Programmer Productivity Underscores Remain’s App Management Upgrades
July 12, 2017 Dan Burger
If the Seven Wonders of the Ancient World were bumped up to Eight, the original OS/400 applications could fill that slot. They were an efficient combination of form and function and built to last. But change eventually occurs. These days, it occurs more rapidly than ever. Application development strategies come in multiple shapes and sizes. We are witness to the debates and deployments of modernizations and migrations.
Change management software has taken on a bigger role by becoming useful in multi-platform development environments (one tool for tracking all development), workflow management, and for the expanded role of application lifecycle management.
One of the independent software companies (ISVs) making advancements in this regard is Remain Software, which just released TD/OMS v9.1.
TD/OMS is the software development workflow and application lifecycle management software that includes an object management system that defines applications and their associated objects and modules for reporting, impact analysis, work management, code distribution, client management. It supports Windows and Unix/Linux development in addition to IBM i and also includes 4GL interfaces for LANSA, CA 2E and CA Plex, IDDOS, and AS/SET, plus IBM Rational Team Concert, Fresche Solutions X-Analysis and WebSmart, Linoma Software RPG Toolbox, Vision Solutions (Promoter), Jira Software, Git, and Github.
The list of TD/OMS enhancements begins with SQL and the capability to manage SQL scripts, which are increasingly common in IBM i development teams according Remain CTO and managing director Wim Jongman. With v9.1, the capabilities include a display that presents comparisons between a current version and an archived version of SQL scripts.
TD/OMS also handles SQL-related objects, SQL scripts, and impact analysis the same as other objects. Companies considering the modernization of their DB2 for i databases can use TD/OMS in the DDS to DDL conversion.
Also providing more control and convenience is an enhancement to historical views that allows drill-down capabilities into selected versions when multiple versions exist. For instance, development teams often prefer to isolate their application versions. They may have versions noted as R1, R2, R3, and so on. Picking a specific version to do a comparison is sometimes better than seeing all the versions or only the version the software decides the developer should see. Jongman says this is useful when software is being developed for use in multiple countries and the developer wants to view a specific version for a specific country.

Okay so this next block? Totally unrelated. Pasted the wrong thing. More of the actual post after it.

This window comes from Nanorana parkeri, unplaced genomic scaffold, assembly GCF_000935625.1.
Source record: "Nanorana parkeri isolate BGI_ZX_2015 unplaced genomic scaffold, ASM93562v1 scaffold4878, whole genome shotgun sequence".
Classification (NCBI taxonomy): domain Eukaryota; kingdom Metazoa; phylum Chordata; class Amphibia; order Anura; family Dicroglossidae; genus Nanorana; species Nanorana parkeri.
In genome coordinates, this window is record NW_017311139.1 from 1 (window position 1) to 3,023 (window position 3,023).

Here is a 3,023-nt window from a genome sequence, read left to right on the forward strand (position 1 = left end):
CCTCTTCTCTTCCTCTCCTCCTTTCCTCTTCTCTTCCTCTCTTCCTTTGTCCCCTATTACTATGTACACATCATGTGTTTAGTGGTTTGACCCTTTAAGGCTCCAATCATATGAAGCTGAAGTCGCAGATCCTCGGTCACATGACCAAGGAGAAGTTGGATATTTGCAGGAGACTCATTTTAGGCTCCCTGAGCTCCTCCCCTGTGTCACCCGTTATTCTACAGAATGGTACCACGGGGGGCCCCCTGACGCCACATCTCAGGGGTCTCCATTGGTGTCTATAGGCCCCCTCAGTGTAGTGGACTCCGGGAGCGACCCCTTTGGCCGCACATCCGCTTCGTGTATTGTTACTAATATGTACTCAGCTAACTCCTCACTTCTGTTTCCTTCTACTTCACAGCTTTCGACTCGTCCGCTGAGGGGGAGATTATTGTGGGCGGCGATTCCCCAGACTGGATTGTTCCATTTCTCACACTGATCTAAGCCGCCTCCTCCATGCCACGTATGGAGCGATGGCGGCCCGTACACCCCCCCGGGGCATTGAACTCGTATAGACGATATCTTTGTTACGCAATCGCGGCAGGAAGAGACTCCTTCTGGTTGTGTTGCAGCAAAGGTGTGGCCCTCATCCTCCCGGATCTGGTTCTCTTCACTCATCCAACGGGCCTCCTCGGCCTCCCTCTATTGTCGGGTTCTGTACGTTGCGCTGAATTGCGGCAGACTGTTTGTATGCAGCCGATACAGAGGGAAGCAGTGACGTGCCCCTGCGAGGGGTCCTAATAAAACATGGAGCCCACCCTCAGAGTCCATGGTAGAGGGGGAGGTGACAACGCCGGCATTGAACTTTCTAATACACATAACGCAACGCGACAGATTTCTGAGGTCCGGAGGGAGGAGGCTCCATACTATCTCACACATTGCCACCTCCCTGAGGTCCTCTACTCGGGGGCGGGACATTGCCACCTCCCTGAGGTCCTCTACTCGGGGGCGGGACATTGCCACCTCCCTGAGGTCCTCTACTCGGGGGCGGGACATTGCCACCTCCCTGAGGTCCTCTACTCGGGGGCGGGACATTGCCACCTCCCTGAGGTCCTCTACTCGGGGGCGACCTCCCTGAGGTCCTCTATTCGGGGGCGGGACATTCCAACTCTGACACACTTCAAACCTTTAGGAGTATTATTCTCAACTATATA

“The theme of this year’s development cycle was programmer productivity,” Jongman noted in an email exchange with IT Jungle. “Even though a change may not seem very big, it can have a huge impact on the flow of the programmer by eliminating a combination of wading through three screens, additional keyboard strokes and use of the mouse. Instead, the developer presses ‘enter’ and starts coding.”
Among the enhancements making the biggest difference to the largest number of developers is the Git interface. The IBM i open source community cheered when Git support debuted with the launch of IBM i 7.3. Its decentralized approach brings several advantages to development teams, but the most important is having code stored in a distributed fashion rather than in numerous directories and sub-directories, where source control can become out of control.
A great deal of Git’s success is attributed to GitHub, which allows code to be stored in an open manner, often as part of an open source software project.
“The Git interface will be used by man, but the GitHub interface will maybe be used by some — the bold ones who dare to put their sources in the cloud. Nevertheless, this will become more and more common in the future years,” Jongman says.
Programmer productivity also gets a boost from new object templates that reduce redundant coding, search functionality that provides the capability to perform real-times searches of more than one million objects from a single flat file. It lists IBM i native objects, IFS objects, LANSA, Synon, AS/SET, IDDOS, Powerhouse, PHP, classes, SQL metadata and ILE procedures in one list.
Looking forward, Jongman says there will be an increased emphasis on collaboration. Now available in beta are GitHub and ServiceNow interfaces.